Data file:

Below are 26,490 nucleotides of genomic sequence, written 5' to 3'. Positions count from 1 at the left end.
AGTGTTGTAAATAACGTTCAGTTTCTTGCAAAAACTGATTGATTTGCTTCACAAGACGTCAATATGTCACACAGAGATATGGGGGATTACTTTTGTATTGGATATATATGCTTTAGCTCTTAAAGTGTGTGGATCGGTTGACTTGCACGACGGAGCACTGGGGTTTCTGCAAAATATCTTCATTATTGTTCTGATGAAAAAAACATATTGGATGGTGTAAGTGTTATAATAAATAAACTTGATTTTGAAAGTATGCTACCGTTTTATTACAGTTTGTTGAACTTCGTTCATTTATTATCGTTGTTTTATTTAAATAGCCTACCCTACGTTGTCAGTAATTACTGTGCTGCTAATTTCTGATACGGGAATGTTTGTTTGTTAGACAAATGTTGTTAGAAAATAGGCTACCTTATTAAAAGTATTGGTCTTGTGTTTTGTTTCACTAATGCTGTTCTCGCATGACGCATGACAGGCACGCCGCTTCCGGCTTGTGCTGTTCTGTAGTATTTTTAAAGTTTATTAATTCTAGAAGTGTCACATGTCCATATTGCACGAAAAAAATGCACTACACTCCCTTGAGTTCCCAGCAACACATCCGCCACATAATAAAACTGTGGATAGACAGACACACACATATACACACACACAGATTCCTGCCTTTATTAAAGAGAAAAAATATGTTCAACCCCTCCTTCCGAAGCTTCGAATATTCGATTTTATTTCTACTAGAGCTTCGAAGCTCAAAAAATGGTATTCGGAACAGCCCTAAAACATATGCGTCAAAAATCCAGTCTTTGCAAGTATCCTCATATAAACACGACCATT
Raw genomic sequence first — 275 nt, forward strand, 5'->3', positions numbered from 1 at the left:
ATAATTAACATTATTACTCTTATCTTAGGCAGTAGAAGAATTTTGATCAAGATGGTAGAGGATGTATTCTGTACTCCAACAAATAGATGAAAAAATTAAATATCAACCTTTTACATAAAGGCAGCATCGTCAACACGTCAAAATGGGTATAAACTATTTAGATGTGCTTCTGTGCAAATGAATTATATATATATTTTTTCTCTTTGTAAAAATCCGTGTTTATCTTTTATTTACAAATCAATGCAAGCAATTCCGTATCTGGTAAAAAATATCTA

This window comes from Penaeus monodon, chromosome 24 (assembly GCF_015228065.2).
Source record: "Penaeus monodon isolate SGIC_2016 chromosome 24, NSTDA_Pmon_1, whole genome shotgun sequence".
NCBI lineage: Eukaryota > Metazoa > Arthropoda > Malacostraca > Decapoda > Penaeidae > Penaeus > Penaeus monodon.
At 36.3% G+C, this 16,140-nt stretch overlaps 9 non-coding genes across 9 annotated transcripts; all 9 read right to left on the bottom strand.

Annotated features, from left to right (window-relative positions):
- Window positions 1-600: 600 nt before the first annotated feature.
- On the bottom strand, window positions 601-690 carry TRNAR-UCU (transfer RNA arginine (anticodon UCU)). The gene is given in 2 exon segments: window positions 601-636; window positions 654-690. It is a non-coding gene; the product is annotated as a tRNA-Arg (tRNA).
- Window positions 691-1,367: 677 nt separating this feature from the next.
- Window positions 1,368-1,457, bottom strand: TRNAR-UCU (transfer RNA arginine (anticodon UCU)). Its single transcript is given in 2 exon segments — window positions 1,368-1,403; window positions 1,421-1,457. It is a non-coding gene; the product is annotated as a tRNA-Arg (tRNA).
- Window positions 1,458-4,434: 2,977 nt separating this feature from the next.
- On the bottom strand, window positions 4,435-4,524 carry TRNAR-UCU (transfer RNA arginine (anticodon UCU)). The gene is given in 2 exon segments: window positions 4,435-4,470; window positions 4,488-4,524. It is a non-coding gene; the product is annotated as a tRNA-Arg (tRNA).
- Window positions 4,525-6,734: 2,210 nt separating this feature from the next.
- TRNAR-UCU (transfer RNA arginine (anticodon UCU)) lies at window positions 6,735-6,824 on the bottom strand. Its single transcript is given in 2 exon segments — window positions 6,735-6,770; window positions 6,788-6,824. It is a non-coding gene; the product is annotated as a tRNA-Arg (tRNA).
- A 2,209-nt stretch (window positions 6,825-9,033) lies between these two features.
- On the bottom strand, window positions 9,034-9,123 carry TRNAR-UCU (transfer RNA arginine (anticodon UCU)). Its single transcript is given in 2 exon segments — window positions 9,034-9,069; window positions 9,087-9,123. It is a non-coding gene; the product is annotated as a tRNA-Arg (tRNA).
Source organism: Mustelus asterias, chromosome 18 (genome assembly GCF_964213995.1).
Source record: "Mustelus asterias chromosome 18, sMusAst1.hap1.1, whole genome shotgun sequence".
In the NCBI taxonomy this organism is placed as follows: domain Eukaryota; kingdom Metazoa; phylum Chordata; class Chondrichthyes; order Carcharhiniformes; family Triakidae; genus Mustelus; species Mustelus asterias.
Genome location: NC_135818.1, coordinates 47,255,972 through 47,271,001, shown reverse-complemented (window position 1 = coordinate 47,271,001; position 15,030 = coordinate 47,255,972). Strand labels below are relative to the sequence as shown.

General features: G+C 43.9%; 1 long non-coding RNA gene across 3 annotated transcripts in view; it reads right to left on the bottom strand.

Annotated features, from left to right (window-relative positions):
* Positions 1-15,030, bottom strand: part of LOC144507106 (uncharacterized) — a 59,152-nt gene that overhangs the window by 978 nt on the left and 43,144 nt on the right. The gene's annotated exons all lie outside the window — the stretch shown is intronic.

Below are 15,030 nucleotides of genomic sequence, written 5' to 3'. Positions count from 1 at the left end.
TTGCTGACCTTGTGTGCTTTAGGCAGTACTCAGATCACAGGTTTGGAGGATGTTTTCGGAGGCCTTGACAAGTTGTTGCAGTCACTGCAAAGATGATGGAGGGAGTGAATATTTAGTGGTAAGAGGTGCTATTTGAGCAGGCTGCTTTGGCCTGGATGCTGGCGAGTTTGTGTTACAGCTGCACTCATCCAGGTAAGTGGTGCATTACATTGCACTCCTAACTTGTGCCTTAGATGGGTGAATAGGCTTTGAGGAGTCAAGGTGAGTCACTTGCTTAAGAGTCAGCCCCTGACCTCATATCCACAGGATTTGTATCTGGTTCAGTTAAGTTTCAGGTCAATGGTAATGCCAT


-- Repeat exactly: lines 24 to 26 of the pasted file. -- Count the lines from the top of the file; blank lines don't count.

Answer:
General features: G+C 43.9%; 1 long non-coding RNA gene across 3 annotated transcripts in view; it reads right to left on the bottom strand.

Annotated features, from left to right (window-relative positions):
* Positions 1-15,030, bottom strand: part of LOC144507106 (uncharacterized) — a 59,152-nt gene that overhangs the window by 978 nt on the left and 43,144 nt on the right. The gene's annotated exons all lie outside the window — the stretch shown is intronic.